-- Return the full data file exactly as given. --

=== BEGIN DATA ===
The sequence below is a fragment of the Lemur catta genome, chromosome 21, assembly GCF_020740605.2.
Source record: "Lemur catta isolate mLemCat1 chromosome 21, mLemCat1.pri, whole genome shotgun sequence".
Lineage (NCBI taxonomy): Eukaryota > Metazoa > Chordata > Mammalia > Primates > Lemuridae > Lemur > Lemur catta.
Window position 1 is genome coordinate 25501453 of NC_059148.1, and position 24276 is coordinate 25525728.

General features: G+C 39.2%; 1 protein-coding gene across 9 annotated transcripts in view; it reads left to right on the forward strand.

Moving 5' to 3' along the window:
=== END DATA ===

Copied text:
The sequence below is a fragment of the Lemur catta genome, chromosome 21, assembly GCF_020740605.2.
Source record: "Lemur catta isolate mLemCat1 chromosome 21, mLemCat1.pri, whole genome shotgun sequence".
Lineage (NCBI taxonomy): Eukaryota > Metazoa > Chordata > Mammalia > Primates > Lemuridae > Lemur > Lemur catta.
Window position 1 is genome coordinate 25501453 of NC_059148.1, and position 24276 is coordinate 25525728.

General features: G+C 39.2%; 1 protein-coding gene across 9 annotated transcripts in view; it reads left to right on the forward strand.

Moving 5' to 3' along the window: